These stories are heartbreaking and many customers talk a good talk about ethics and boycotting such delivery firms but the truth is that when it comes to the crunch we expect to receive our goods as fast as possible and when we are selecting our delivery options few of us stop to think of the consequences of the delivery, just how cheap it is. Did you know the cost of a Same Day Delivery includes a short term hire of the entire vehicle, the courier and all the incidentals? And as the company will most likely be like the aggressive, corporate one that used Jerome, the courier will often receive far less than the national minimum wage for his hard work. So you are paying less than necessary but there aren’t 100’s of other parcels going with it to share the cost down through efficiencies of volume. Even so in large cities like London the cost matrix of deliveries to other postcodes are cheap enough but try sending it to Peterborough and your eyes will water at the rate you pay for a motorbike to go 100 miles up the A1. It’s no surprise to us you choose an overnight carrier. You are cheap and we are not. We accept you don’t want it delivered today when tomorrow is cheaper. But if tomorrow simply isn’t good enough then you must realise the price of fuel and rent and living has risen, along with the cost of your courier. That’s for you to accept.
How have things changed?
The government commissioned a review of the gig economy and pledged to help workers by improving rights but as of yet no legislation has been implemented. Some courier companies are now offering workers the choice to remain self employed franchisees or be classed as an employee. Couriers are often paid per delivery but have no employment rights, if they become employees they are privy to the benefits that come with employment such as sick pay and holiday pay.
What can delivery companies do?
The gig economy is a cut throat world driven by price and profit and a need to fulfill customer expectation. Customers are not suddenly going to accept slow or delayed deliveries but what can be done to ensure tragedies like that of Jerome and Don don’t become the norm?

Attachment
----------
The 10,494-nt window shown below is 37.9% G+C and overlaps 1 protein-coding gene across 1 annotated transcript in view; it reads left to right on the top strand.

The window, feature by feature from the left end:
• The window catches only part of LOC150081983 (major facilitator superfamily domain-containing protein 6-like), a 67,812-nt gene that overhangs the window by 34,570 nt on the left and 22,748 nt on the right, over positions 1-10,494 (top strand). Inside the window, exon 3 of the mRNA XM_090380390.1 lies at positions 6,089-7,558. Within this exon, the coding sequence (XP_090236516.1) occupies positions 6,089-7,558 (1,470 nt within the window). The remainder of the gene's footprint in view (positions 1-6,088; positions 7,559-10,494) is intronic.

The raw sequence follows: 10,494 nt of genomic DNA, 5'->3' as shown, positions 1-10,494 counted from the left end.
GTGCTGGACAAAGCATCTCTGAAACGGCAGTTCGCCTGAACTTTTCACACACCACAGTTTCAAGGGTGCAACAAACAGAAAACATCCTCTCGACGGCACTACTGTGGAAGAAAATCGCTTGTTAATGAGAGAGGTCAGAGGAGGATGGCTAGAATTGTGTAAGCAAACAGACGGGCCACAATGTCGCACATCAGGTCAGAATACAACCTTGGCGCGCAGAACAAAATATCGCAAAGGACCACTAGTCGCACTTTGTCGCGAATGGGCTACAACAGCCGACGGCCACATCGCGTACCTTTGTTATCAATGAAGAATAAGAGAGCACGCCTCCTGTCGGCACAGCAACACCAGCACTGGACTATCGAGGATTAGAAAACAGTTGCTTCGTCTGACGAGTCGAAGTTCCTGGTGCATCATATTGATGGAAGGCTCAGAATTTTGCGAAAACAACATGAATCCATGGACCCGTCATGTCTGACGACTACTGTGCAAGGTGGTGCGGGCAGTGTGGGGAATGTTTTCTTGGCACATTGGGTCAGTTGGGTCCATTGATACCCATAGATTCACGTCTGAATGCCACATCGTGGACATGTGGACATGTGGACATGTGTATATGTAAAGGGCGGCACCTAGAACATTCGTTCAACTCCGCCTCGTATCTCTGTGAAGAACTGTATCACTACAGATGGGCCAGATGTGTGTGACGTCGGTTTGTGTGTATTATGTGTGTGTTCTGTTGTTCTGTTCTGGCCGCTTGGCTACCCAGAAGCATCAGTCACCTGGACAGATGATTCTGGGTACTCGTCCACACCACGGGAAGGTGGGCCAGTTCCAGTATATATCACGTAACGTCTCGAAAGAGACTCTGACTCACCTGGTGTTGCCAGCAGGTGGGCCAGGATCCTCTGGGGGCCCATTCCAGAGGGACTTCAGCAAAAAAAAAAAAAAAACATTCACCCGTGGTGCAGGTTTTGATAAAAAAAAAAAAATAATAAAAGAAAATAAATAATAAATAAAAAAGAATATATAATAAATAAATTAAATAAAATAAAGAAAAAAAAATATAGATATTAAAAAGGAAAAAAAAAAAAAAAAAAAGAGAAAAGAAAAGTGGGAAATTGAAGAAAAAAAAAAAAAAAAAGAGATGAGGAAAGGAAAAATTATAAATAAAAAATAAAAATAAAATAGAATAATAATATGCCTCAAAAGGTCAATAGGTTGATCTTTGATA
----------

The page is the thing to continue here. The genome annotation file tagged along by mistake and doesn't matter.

Change is possible and having the option to be classed as an employee and therefore gaining the same rights as all other workers is one way to go for overnight carrier companies. It is also important for companies to ensure couriers are fully experienced and knowledgeable of the industry. Communication is key, from both sides.
What can we do?
We live in a fast paced world, we want everything now and want it as cheap as possible. Perhaps we need to take some of the blame for the state of the gig economy and really think about how we shop and our expectations. We have seen our market share slowly decline as more and more owner-drivers try to improve their turnover by approaching our customers direct. The only winner here is the customer. Because the owner-driver makes it cheaper yes but cannot deliver multi-vehicle capacity so they turn away extra work through necessity. The customer then scratches around for somebody other than the original courier company because they simply believe it’s too expensive. Paying more to cover the cost of living as a courier is too expensive for you is it? Let that sink in for a minute and reflect on the death of Jerome who commited suicide over a traffic violation that got out of hand because he couldn’t earn enough with that large courier company; because you want it cheaper. Were those the ethics you were talking about? Is cheaper really better if it leads to people like Jerome dying over debt?
"That pang of guilt on signing for a parcel and recognising the company name from some grim headline is all very well, but it’s a bit late by then.”